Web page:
Last Fall: A last minute adventure tale.
I opened the door that morning preparing to step outside. I was temporarily blinded and took an uneasy step back. It was very bright outside. Cold and windy, too. I could feel it coming in through the open doorway. I hoped I dressed well enough for the conditions. I took a quick mental inventory. Long underwear, insulated liner, wind-breaker jacket. I was pretty sure I was all set. Yet, I had an uneasy feeling I was forgetting something.
I had two friends with me that morning. First there was Sergio “Spaghetti” Pavan, a tall, lanky fellow who played soccer — though he called it football. And then there was Stanley “Popsicle” McCormick, a friend since childhood. Stanley’s a mountain climber. He attempted Mt. Everest last year and the line of people to the summit was so long he nearly froze to death as he waited. In fact, had he not tripped on a discarded oxygen bottle and slid halfway down the mountain, losing his place in line, he would have surely died of frostbite. Since then, we swear the man has a blue-ish tint.
My friends planned on coming with me that morning, but I had other ideas. They were dressed and ready to go, but they stood next to a nearly empty box of doughnuts. Despite the noise of the wind and obvious drop in temperature, they were preoccupied so I was going to use the opportunity to leave early. I had a camera with me and decided it’d be more fun to film them chasing after me if I could get a head start. I did, however, have to get them to chase me. I had a plan.
I stood next to the door, wind howling, and looked over at my friends. I waited in the doorway, feet firmly planted, and I raised my right hand and extended my middle finger. I waited for them to look my way. It seemed to take a long time. While I waited a door at the other end of where I stood opened a little and a man stuck his head out and said something to Spaghetti and Popsicle. As he did this he looked up and saw me. The other fellow wasn’t my intended target but since he looked so shocked I laughed and waggled my finger at him too. My buddies turned around quickly, following the third fellow’s stare. They, too, looked as if they were in shock. Weird. It’s not like the first time one of us has flipped off the other in jest. What are friends for?
I waggled my finger wildly for a second, then gloved my hand, stepped outside, and sped away. It worked. All three men dashed after me shouting something, with utter surprise pasted on their faces. What poor sports, I thought to myself. Catch me if you can, suckers! I kept moving, picking up the pace, now and then glancing back at the ever-diminishing doorway, camera in hand. Come on… chase me, you fools. My friends didn’t disappoint me for long. Both poured out of the opening and gave chase. I loved it. It was windy and cold and bright, my two best friends were chasing me down adding a hint more adventure to the whole thing, and the camera was rolling. It just doesn’t get much better than this.
I sped away faster and faster but the distance between us was growing smaller, my friends were going all out, like missiles, but not fast enough. I was surely going to beat them. They drew closer, close enough for me to make out their faces, though not clearly. Their faces looked contorted with… rage, shock, they looked serious. I didn’t get it, and I couldn’t place my finger on it so put it out of my mind. They seemed to shout something at me but I couldn’t hear anything but the wind rushing by my ears. Oh, well. Grinning, I flipped them off again. I withdrew my gloved finger and placed my hand back on the camera to make sure I didn’t drop it. I put my eye to the eyepiece and made sure the camera was still in focus. This was going to be priceless footage we’d all get a kick out of for years to come. If only I had… what? That uneasy feeling of forgetting something returned with a vengeance. It was there. Close. I could almost grab the thought, but then it was gone. Fleeting. My train of thought had been broken by a strange sound.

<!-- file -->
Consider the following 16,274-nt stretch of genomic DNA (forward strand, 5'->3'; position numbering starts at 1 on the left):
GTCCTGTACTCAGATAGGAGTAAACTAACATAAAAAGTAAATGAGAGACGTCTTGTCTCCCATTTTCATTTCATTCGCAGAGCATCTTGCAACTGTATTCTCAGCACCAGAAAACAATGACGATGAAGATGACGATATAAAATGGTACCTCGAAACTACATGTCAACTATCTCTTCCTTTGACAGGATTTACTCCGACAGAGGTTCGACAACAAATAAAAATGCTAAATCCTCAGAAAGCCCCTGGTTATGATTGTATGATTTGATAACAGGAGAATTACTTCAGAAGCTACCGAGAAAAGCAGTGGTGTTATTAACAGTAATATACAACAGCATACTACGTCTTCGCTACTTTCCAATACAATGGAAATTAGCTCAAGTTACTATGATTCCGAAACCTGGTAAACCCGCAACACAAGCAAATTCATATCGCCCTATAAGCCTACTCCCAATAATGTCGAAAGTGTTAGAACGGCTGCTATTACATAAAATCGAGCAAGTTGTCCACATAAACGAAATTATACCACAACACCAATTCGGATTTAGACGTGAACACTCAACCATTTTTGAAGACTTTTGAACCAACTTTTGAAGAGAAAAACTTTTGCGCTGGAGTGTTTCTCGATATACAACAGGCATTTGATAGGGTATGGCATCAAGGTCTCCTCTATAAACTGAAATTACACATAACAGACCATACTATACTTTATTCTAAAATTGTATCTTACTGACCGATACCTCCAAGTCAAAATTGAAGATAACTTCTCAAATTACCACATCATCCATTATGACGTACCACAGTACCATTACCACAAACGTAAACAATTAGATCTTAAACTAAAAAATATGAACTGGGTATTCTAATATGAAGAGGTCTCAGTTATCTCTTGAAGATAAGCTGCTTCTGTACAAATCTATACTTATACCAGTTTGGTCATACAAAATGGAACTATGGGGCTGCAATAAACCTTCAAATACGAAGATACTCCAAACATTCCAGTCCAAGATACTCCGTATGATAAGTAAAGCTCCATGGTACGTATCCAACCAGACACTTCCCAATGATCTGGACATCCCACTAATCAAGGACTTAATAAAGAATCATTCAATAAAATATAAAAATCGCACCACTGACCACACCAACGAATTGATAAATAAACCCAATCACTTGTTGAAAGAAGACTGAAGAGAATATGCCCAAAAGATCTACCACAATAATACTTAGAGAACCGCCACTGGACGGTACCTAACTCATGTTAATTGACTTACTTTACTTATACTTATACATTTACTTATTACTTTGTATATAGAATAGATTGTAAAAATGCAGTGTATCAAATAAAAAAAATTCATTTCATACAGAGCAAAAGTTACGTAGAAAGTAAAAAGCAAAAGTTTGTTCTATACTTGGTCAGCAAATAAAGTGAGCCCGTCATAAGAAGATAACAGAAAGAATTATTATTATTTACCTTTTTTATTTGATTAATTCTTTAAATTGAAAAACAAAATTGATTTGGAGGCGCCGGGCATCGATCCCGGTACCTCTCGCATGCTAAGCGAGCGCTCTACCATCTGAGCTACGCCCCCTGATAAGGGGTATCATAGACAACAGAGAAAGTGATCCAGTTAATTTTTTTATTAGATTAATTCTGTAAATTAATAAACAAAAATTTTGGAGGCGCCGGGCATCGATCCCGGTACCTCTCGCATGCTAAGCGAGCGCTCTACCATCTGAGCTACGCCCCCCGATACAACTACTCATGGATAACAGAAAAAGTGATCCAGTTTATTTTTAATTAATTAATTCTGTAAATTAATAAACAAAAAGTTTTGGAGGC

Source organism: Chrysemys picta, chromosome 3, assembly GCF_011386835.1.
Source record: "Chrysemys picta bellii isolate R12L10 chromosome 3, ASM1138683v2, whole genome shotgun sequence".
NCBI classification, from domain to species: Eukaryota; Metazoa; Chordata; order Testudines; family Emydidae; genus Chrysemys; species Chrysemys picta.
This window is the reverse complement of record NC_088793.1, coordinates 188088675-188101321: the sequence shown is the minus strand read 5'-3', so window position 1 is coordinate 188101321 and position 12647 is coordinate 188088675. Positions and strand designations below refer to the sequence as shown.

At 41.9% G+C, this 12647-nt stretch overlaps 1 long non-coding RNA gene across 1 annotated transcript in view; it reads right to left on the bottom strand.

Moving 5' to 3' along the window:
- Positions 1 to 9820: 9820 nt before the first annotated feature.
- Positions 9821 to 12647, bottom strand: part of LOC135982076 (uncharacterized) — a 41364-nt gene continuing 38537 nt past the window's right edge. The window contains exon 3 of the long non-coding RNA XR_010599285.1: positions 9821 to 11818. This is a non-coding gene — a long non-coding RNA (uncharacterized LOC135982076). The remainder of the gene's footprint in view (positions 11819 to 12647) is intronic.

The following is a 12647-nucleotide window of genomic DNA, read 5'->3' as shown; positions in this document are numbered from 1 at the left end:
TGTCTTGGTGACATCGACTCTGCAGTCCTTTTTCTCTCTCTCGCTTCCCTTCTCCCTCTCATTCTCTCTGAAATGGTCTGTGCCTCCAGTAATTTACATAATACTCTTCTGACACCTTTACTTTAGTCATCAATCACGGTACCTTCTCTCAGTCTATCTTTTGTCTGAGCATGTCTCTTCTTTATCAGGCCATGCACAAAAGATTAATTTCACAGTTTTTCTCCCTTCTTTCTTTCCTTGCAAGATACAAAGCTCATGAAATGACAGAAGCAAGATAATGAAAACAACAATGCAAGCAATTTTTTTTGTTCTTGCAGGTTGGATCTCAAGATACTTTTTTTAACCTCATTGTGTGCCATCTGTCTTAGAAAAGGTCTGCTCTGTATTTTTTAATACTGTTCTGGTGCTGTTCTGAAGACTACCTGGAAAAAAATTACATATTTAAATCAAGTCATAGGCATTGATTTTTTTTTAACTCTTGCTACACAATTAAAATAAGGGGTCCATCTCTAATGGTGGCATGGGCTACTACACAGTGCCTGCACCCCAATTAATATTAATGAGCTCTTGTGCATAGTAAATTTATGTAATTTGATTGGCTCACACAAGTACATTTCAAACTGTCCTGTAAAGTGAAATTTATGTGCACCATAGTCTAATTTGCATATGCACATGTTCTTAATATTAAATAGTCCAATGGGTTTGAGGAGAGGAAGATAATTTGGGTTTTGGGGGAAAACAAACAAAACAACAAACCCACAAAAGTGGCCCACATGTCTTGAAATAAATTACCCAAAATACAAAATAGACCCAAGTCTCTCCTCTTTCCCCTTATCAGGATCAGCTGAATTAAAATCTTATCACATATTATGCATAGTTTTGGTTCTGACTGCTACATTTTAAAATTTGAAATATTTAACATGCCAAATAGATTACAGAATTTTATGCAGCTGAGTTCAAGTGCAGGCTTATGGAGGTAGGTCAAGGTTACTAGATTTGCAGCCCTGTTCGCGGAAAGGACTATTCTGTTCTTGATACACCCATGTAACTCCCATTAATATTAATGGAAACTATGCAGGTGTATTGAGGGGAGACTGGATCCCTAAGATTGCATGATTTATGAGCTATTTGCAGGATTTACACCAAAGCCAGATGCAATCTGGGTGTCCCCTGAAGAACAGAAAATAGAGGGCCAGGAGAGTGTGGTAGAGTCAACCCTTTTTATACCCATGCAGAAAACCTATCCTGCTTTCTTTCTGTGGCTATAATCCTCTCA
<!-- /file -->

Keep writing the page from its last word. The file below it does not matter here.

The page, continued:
I looked again towards my two friends — the third fellow had to stay back — and realized they were getting very close. The strange sound was the combined voices of my buddies trying to rise above the sound of the wind. It was no longer cold at all, but the wind still rushed by with a roar. The best I could make out was the word forgot, forget, faggot, something like that. I don’t know exactly what they were shouting at me — or calling me. They sure looked serious. Some guys just can’t take a joke. I wasn’t going to let them live this one down, that much was certain.
From that point on things progressed quickly. My friends weren’t going to catch me that much was guaranteed. They had both, in fact, put on the brakes and were now falling way behind me. Slowing down in earnest. Looking at my fancy, multi-function wristwatch I determined it was time for me to do the same. I transferred the camera to my left hand, keeping it rolling and trained on my friends the best I could, of course, and reached across my chest with my right. I grabbed my windbreaker. I grasped again, groping to find it, but it wasn’t there. Nothing was there except my jacket. No straps, no D-ring, no fucking brakes! I now remembered what I had forgotten. I looked back at my friends, terrified. I came to a stop. My personal director said cut. Fade to black.
They said I bounced twenty feet in the air that day. The camera didn’t make it. Neither did I. I don’t know if you can even hear me down there, but when you’re certain you’ve forgotten something, think hard and remember what it is, before leaving the safety of the airplane.